Lavished Love

“Consider the kind of extravagant love the Father has lavished on us—He calls us children of God! It’s true; we are His beloved children” (1 John 3:1a).

Don’t rush past this like I’ve done all these years. Take it in slowly and savor what you’re reading.

This Father, the King of the Universe, has LAVISHED his love on us.

I can’t help but thinking of a chapter I read in a book called The Autobiography of God by Lloyd John Ogilvie. The very first chapter is called The Prodigal God, about the parable of the prodigal son.

In it, Ogilvie defines prodigality as that of being extravagant, excessive, and wasteful. He says the character in that parable that best fits the description of prodigal is the father.

The father is the one who had every right after his son left home to hold a mock funeral and to live as though he had only one son. He could very well have written his son off the way his son had written him off.

But that’s not what happened.

I imagine that father waited every day in the same spot on that front porch, looking out into the horizon for any sign of his son.

I know for a fact that the father RAN (something dignified men NEVER did back in that day and age). The father fell on his son’s neck and lavished him with fatherly kisses and affection.

This was my son who was dead, he said, and is now alive.

That’s the picture of the extravagant kind of love the Heavenly Father lavishes on us. It’s that excessive. It’s that wasteful when you consider how many of us ignore it or take it for granted (and I am one of those).

The Father is running after you, not to scold or punish you, but to envelop you in His arms and tell you right now that He loves you just the way you are, soot-covered, shame-covered, sin-covered, but He in His love refuses to leave you the way He found you.

He wants you to be living out of the full knowledge that you are a son, a daughter, a child of God.



Both sermons I heard today touched on the parable on the Prodigal son. I can think of no better story that really illustrates the scandalous nature of God’s love for His children.

In fact, the parable could more accurately be called The Prodigal God, since the word prodigal means “characterized by profuse or wasteful expenditure” or “recklessly spendthrift” (according to Merriam-Webster). God’s love is both.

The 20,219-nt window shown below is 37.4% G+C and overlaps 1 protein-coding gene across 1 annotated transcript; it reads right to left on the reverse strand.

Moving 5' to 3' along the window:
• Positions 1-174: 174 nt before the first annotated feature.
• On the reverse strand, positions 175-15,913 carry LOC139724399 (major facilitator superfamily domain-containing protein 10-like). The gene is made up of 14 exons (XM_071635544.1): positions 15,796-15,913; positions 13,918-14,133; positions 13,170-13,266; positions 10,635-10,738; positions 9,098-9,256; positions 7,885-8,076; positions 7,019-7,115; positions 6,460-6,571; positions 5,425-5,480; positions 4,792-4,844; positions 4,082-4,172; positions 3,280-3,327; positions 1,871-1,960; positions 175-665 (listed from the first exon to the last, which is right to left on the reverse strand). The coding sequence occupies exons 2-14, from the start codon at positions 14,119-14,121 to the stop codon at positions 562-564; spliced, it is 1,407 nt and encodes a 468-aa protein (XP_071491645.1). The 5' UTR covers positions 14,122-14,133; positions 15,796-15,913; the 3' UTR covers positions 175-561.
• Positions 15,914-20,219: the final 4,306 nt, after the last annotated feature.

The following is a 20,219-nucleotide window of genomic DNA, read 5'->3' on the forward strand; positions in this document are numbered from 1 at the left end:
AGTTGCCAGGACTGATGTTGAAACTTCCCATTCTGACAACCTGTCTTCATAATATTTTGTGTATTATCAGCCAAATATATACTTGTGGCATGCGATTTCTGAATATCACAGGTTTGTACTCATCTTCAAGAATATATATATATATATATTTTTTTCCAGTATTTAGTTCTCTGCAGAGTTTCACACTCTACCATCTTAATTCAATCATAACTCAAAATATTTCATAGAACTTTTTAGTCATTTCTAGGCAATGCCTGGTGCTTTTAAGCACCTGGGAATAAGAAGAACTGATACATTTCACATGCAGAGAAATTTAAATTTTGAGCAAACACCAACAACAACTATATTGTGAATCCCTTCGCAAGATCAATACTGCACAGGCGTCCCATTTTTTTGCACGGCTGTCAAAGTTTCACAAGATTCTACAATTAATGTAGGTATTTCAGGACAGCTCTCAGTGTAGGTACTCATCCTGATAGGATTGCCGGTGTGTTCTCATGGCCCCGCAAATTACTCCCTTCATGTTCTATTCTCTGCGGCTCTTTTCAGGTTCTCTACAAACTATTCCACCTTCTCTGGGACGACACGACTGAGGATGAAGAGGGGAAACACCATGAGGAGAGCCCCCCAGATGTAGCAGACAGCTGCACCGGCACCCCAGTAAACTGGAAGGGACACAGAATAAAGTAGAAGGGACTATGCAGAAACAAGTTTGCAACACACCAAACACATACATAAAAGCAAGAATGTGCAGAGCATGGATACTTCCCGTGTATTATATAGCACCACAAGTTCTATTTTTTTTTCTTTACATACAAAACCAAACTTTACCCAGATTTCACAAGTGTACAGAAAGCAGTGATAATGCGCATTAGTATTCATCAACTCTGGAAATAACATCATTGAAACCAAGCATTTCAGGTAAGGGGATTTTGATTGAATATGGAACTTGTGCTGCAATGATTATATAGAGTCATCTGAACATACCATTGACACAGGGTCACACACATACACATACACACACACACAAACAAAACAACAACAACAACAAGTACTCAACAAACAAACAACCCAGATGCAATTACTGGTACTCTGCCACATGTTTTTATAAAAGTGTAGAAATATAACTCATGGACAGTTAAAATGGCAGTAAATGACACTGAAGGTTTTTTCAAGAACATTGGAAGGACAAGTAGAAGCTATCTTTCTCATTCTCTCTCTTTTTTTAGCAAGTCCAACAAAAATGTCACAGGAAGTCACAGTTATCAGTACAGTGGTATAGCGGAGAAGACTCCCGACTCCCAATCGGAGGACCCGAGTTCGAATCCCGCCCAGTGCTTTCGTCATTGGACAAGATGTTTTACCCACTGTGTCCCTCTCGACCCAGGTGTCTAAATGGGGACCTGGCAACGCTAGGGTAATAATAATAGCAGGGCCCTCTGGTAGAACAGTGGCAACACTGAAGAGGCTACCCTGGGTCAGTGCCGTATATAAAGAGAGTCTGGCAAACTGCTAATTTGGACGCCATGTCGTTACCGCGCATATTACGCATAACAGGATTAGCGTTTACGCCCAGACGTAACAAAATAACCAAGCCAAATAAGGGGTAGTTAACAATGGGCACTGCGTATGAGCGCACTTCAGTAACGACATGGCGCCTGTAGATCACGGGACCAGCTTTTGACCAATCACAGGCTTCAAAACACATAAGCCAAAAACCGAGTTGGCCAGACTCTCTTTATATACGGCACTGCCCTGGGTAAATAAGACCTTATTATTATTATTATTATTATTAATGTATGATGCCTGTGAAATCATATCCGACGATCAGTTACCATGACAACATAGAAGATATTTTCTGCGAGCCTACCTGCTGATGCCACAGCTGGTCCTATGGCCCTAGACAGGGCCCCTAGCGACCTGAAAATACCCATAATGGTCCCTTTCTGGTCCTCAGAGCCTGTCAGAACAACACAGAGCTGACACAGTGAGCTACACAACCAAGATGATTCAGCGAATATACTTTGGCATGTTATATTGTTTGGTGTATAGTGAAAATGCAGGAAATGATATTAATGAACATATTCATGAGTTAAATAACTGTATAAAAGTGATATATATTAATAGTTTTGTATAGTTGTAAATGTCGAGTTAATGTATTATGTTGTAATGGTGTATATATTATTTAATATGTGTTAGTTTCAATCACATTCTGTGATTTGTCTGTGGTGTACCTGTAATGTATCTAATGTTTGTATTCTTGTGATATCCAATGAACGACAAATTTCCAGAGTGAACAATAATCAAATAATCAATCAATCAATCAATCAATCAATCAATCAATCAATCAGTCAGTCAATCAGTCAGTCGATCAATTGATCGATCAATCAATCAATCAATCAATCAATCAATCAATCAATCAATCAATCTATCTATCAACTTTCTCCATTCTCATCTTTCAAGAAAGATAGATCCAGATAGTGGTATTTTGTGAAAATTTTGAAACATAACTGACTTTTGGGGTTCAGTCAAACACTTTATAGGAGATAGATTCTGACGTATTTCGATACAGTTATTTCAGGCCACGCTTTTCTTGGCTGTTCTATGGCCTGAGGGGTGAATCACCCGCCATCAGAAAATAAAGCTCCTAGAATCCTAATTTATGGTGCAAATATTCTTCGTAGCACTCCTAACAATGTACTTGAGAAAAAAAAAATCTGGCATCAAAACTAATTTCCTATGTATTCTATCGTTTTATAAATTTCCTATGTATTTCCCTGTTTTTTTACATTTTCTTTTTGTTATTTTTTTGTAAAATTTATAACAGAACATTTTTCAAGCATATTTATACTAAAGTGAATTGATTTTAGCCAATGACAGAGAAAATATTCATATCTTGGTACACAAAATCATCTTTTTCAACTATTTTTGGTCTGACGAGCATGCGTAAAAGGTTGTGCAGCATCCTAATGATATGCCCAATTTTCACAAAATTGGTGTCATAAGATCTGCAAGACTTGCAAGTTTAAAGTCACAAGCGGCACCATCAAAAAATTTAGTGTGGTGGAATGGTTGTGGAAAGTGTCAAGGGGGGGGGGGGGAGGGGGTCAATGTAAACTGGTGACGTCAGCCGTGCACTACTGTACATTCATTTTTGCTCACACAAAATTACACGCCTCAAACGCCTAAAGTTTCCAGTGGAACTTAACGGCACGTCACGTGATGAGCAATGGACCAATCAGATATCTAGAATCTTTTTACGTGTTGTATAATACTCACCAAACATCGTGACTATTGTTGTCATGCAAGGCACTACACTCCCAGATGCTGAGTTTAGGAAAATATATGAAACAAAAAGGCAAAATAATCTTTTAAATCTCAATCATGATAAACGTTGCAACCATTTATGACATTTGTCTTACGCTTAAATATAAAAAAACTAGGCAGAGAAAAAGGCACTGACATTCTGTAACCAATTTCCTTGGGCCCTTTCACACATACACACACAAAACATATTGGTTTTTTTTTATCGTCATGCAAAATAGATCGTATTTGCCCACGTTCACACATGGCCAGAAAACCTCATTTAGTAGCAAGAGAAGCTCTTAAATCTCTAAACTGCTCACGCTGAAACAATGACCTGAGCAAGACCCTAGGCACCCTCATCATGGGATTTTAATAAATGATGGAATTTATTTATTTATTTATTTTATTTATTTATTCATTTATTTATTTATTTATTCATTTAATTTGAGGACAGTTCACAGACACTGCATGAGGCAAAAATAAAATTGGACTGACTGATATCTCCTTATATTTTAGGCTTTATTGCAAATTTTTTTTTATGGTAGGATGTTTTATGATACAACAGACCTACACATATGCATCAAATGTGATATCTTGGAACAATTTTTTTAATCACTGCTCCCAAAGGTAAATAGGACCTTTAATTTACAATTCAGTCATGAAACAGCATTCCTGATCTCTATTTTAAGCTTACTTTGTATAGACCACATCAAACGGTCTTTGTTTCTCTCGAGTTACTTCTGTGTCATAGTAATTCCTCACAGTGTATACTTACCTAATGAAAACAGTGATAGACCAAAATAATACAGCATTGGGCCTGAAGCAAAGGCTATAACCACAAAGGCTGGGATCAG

It’s prodigal that God paid way too high a price for me with His Son Jesus. It’s prodigal that Jesus didn’t shed some or most of His blood, but all of it for me. It’s way more than I or anyone else deserves.

There’s a fantastic book that’s been out of print for years called The Autobiography of God by Lloyd John Ogilvie. He has a chapter on “The Prodigal God” that impacted me when I read it the first time and still comes to mind every time I hear the Prodigal Son story.

It was shocking to the hearers of the parable the way the father in the story let the younger son have his share. For the son to ask for it while the father was still living was to say in essence, “Drop dead!” and show the utmost comtempt for him.

Even more scandalous was how the father not only received his son at the end of the story, but how he ran to him and threw his arms around him and kissed him. Well-respected men in that day didn’t run. It was not considered dignified. But this father wasn’t about to wait one more second for his son who was coming home.

The Cross is so much more shocking and scandalous than we normally paint it in our sanitized sermons on the subject. By the time Jesus got to the cross, He was barely recognizable as human.

That’s the kind of scandalous, prodigal love God has for those of his prodigal children, whether we rebel in a far country or at home. Honestly, the far country doesn’t have to be geographically distant. It can be relational distance, too.

So if you have experienced radigal grace and forgiveness, take time today to express your gratitude for this prodigal God whose prodigal love for us is the reason we are forgiven and free.